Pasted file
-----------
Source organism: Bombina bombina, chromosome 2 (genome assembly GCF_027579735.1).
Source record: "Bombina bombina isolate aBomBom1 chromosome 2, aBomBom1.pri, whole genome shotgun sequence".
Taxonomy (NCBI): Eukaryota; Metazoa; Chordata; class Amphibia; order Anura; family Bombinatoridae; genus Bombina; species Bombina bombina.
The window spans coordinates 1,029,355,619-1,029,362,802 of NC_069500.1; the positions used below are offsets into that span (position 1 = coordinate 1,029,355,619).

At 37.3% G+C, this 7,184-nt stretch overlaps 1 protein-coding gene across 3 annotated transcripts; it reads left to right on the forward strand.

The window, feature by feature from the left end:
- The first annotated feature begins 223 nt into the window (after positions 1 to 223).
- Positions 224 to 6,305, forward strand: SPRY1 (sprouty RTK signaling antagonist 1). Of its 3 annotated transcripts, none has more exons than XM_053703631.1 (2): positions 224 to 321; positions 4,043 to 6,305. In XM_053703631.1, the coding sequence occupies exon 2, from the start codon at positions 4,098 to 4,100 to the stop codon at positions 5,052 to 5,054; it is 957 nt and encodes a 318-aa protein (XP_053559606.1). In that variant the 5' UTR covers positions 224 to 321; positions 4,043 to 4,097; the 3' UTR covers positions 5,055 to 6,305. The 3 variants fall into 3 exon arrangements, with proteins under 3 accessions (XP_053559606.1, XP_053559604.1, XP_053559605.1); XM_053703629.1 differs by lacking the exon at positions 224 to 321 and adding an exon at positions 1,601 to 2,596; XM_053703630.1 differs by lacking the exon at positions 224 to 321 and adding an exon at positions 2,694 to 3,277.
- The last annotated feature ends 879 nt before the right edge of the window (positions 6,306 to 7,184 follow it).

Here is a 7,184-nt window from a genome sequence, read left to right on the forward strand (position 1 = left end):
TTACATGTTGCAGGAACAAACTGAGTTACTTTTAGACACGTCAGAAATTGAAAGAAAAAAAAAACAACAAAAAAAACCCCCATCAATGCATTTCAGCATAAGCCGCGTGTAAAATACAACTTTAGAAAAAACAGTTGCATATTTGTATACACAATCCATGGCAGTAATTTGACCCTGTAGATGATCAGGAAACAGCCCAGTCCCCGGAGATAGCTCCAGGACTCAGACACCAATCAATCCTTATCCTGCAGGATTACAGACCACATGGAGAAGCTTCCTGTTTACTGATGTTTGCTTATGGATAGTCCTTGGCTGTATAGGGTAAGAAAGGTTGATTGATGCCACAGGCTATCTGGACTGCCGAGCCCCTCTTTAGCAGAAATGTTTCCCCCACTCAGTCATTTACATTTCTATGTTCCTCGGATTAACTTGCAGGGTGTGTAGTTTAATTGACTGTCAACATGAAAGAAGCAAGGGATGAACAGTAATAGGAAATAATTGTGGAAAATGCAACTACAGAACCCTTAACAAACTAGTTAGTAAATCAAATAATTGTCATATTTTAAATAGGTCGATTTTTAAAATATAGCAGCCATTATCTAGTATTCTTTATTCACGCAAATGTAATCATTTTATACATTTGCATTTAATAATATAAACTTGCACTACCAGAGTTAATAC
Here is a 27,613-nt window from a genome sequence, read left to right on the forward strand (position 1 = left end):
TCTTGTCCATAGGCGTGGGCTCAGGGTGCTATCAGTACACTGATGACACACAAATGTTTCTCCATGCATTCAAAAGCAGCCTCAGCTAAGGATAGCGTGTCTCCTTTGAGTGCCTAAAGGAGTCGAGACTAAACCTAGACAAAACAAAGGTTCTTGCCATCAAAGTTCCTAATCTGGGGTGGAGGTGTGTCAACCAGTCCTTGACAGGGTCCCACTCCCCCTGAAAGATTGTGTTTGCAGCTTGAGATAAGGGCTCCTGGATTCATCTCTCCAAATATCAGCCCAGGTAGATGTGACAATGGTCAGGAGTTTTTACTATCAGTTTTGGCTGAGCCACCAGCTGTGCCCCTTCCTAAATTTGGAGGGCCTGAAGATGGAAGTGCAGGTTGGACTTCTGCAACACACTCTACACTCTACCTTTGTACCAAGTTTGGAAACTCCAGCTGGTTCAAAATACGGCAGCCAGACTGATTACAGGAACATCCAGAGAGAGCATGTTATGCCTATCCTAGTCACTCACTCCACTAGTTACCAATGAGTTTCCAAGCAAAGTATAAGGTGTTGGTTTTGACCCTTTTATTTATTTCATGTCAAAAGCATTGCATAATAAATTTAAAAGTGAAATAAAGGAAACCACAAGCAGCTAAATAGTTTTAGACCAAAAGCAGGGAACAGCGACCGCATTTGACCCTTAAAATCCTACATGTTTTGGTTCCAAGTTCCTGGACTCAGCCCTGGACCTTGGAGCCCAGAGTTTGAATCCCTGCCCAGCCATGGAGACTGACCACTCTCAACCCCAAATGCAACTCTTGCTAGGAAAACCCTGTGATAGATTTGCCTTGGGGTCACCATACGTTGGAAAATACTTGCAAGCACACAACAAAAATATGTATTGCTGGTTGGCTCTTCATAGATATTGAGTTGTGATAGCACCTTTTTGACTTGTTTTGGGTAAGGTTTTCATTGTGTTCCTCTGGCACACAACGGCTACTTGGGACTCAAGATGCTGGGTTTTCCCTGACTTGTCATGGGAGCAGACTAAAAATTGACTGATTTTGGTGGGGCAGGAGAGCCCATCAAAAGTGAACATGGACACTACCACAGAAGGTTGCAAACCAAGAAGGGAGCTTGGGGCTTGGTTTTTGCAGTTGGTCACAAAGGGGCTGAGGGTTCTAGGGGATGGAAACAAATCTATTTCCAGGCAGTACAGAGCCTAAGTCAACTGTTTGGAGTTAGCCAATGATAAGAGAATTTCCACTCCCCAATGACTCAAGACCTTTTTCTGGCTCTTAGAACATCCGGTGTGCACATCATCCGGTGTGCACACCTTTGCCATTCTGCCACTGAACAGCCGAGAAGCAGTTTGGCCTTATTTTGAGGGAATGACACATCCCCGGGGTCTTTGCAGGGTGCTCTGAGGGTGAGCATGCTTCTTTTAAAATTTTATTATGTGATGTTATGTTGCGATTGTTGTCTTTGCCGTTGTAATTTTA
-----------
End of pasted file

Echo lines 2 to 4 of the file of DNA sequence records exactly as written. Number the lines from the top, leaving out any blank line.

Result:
Source record: "Bombina bombina isolate aBomBom1 chromosome 2, aBomBom1.pri, whole genome shotgun sequence".
Taxonomy (NCBI): Eukaryota; Metazoa; Chordata; class Amphibia; order Anura; family Bombinatoridae; genus Bombina; species Bombina bombina.
The window spans coordinates 1,029,355,619-1,029,362,802 of NC_069500.1; the positions used below are offsets into that span (position 1 = coordinate 1,029,355,619).